10. Since the CFA also ruled that there should be no need to require the C of E to be affixed to a valid travel document (i.e. a OWP) to establish ROA under BL 24(3), we need to decide how to accept and process C of E applications and to work out the arrangements with the Mainland authorities for lawful and orderly entry of C of E holders. In this connection, the Director of Immigration held discussion with the Bureau of Exit-entry Administration (BEEA) on 1 February 1999 on arrangements to facilitate timely and lawful exit of C of E holders from the Mainland. It has been agreed that for the 13 000 eligible persons who have been issued with a C of E and who are remaining in the Mainland, arrangements will be made to facilitate their entry as a matter of priority. Under the existing Mainland law, Mainland residents are required to obtain the appropriate exit permits before leaving for Hong Kong, meaning that they will still need to obtain a OWP. But there will be no requirement on our part for the C of E to be affixed on a OWP.

11. We shall continue our discussion with the BEEA to work out the long term arrangements for the timely and lawful exit of C of E holders for settlement in Hong Kong in an orderly manner.

"At the time of birth" Issue

12. We are now looking into ways to come up with a reliable estimate on the number of persons who are or will be eligible for ROA in the wake of the CFA's judgment on the issue. Since there are no readily available updated data pertaining to persons who were born in the Mainland to Hong Kong residents, the Census and Statistics Department will shortly conduct a new household survey on the number of Mainland children and spouses of Hong Kong residents.

13. According to a survey conducted by the Census & Statistics Department from November 1995 to January 1996, there were about 320 000 persons who were born and still living in the Mainland at that time. Of them, about 200 000 (63%) were adults aged 20 or above. The remaining 120 000 (37%) were aged below 20. One or both of their parents were Hong Kong residents married in the Mainland, but the parents might or might not have acquired permanent resident status at the time these persons were born.

14. If they all enter Hong Kong for settlement and after they have satisfied the conditions of BL 24(2), i.e. having ordinarily resided in Hong Kong for a continuous period of seven years, their children will also become eligible persons.

15. How old these children will be at the time of their entry into Hong Kong depends on when their parents entered Hong Kong and how soon afterwards these children enter Hong Kong following seven years' ordinary residence of their parents in Hong Kong.

16. This pattern of acquisition of ROA will continue to pass on to future generations. Whether or not we need to arrange for their entry will depend on their place of birth. If they are born in Hong Kong, they will be Hong Kong permanent resident immediately after birth. If they are born in the Mainland, they will need to apply for a C of E before exercising their ROA after their parents have ordinarily resided in Hong Kong for seven years continuously. But irrespective of where their birth takes place, they would be permanent additions to our population.

17. But the 1995 survey findings are likely to be an underestimation, there being a number of limitations -

  1. the survey did not cover persons who did not have a regular home-base in Hong Kong. Others who were institutionalized (i.e. in hospitals or elderly homes etc) or lived on vessels were not covered either;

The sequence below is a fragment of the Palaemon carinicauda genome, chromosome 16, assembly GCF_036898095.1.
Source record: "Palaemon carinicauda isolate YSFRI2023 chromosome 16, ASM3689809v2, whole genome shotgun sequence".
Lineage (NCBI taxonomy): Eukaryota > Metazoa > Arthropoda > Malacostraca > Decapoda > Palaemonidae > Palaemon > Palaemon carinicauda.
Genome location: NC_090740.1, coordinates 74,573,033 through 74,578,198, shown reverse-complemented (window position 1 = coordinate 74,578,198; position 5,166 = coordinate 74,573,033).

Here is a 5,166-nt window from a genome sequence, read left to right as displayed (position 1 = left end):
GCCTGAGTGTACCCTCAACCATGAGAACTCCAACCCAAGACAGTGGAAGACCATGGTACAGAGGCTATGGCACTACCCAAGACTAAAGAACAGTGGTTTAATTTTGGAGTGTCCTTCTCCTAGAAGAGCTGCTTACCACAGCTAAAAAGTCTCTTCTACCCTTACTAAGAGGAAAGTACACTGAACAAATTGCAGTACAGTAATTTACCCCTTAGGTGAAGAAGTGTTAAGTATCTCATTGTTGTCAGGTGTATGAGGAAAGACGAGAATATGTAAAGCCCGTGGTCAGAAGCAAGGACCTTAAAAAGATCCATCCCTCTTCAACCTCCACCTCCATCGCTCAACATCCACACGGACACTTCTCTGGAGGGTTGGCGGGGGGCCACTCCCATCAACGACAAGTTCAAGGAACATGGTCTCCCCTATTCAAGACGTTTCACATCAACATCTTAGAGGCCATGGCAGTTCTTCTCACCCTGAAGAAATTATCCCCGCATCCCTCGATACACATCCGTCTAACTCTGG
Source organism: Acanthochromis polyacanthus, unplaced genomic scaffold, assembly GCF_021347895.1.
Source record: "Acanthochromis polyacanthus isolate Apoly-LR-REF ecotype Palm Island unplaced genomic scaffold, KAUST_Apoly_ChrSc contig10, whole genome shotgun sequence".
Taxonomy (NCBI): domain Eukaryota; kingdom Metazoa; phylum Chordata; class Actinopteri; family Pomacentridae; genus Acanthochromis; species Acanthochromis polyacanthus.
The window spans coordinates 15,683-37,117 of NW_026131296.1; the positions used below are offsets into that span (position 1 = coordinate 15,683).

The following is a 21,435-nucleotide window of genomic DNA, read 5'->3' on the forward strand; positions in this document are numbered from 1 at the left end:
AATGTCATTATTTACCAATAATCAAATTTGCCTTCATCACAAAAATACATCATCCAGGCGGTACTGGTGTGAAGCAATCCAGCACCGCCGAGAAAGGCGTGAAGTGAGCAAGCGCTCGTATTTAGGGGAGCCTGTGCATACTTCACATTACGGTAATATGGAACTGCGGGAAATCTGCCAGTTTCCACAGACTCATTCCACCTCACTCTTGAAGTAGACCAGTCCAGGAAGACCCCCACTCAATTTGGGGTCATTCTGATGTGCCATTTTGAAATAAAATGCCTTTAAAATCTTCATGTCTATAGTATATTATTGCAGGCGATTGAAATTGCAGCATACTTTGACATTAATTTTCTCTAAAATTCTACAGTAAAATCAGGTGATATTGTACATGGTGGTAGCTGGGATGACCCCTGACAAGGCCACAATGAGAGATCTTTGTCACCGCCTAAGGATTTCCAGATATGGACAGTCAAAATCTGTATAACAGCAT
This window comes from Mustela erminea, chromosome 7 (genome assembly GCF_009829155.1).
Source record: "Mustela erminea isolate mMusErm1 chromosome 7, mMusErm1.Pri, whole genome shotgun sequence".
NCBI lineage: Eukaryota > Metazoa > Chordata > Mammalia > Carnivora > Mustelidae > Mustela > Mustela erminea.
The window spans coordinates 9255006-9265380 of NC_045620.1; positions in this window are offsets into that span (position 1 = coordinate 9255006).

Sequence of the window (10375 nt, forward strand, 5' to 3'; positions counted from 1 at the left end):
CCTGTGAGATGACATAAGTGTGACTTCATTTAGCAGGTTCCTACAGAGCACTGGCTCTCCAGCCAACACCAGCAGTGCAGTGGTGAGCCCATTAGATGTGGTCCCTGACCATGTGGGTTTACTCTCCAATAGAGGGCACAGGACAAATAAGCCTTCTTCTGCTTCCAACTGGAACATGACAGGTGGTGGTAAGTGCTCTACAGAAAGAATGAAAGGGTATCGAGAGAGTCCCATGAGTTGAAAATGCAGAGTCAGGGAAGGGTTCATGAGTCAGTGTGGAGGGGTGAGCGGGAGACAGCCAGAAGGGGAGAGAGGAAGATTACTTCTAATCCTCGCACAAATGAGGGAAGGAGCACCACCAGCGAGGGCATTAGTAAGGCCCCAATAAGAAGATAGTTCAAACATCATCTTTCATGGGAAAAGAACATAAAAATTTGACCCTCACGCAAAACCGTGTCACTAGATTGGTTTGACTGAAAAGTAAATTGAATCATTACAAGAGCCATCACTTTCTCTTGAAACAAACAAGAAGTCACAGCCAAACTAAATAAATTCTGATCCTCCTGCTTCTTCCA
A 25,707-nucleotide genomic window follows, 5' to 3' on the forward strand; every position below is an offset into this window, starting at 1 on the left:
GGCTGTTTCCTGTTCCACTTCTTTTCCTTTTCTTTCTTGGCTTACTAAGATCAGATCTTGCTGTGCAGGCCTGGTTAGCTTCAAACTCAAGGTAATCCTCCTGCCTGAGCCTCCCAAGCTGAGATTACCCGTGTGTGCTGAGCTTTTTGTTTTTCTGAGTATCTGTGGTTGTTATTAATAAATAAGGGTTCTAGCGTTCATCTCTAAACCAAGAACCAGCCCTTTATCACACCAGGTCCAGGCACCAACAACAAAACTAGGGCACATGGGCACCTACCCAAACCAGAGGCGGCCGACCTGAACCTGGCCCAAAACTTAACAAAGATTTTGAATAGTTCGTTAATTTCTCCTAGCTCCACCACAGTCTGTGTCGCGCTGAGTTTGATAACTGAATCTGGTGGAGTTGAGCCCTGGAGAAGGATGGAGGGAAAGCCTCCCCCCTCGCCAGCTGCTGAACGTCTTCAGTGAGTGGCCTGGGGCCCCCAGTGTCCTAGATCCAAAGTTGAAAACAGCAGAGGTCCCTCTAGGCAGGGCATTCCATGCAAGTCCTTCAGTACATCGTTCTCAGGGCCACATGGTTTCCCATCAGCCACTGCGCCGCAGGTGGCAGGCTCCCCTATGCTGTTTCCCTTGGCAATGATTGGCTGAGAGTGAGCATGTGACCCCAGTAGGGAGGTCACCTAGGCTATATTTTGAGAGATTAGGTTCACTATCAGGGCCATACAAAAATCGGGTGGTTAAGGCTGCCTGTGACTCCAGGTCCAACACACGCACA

2. children born out of wedlock were not included; and

  3. the sample size of the survey was only 9 265 households (with a response rate of 94.2%). Not all of the respondents had spouses or children in the Mainland.

"The born out of wedlock" Issue

18. The CFA has ruled that a person born out of wedlock to a father who is a permanent resident of Hong Kong shall have ROA. We do not have an estimate of the number of this category of persons. At present, there are 30-odd such persons amongst the ROA claimants remaining in Hong Kong. The Immigration Department will verify their claimed child-parent relation, taking into account all relevant evidence submitted by them including DNA test results. We understand that the Mainland authorities allow such children in the Mainland to come to Hong Kong for settlement if their ROA has been established by the Immigration Department.


19. Following the CFA's judgment on this issue, those ROA claimants who arrived in Hong Kong before 10 July 1997 are not subject to the C of E Scheme in exercising their ROA. If they satisfy the conditions of BL 24(3), they can remain in Hong Kong.

Status of the ROA Claimants in Hong Kong

20. At present, there are about 2 000 Mainland residents remaining in Hong Kong who claim ROA under BL 24(3) without going through the C of E Scheme. Of them, about 1 100 persons arrived before 10 July 1997 and have a prima facie case for claiming ROA. We will verify their status. The remaining entered Hong Kong after 10 July 1997 and they are therefore subject to the C of E Scheme.

Progress in Admission of Eligible Persons

21. Since the introduction of the C of E Scheme, around 43 000 eligible persons have been admitted to Hong Kong, representing an average daily arrival rate of 75. 40 000 of them are children aged below 20; the remaining 3 000 are aged 20 or above.

Service Implications

22. There will be no problem absorbing any additional demand for services arising from the 1 100 Mainland ROA claimants who would be entitled to remain in Hong Kong should their claim for ROA be established. However, given the sizeable increase in the number of eligible persons and the across-the-board impact of their entry on the provision of a wide range of services including education, employment, housing, social welfare, medical care, transportation and other infrastructure facilities, a special task force headed by the Chief Secretary of Administration will meet shortly to examine the implications and find solutions. Our aim is to facilitate the entry of eligible persons in an orderly manner which is in compliance with the CFA's judgment.

Legislative Amendments

23. Legislative amendments are not necessary to give effect to the CFA's judgments. The passages of the No.2 and No.3 Ordinances which the CFA has declared unconstitutional and struck out are treated as if they were never in the Ordinances. We will however introduce a bill to update the Immigration Ordinance to reflect the CFA's judgment as soon as possible, and to make provisions for any measures or requirements which we may need to introduce to the implement the CFA's judgment. We will also re-issue the gazette notice by the Director of Immigration, which is not legislation, to specify the new procedures which applicants for a C of E will need to follow, once these procedures have been decided.

Security Bureau
5 February 1999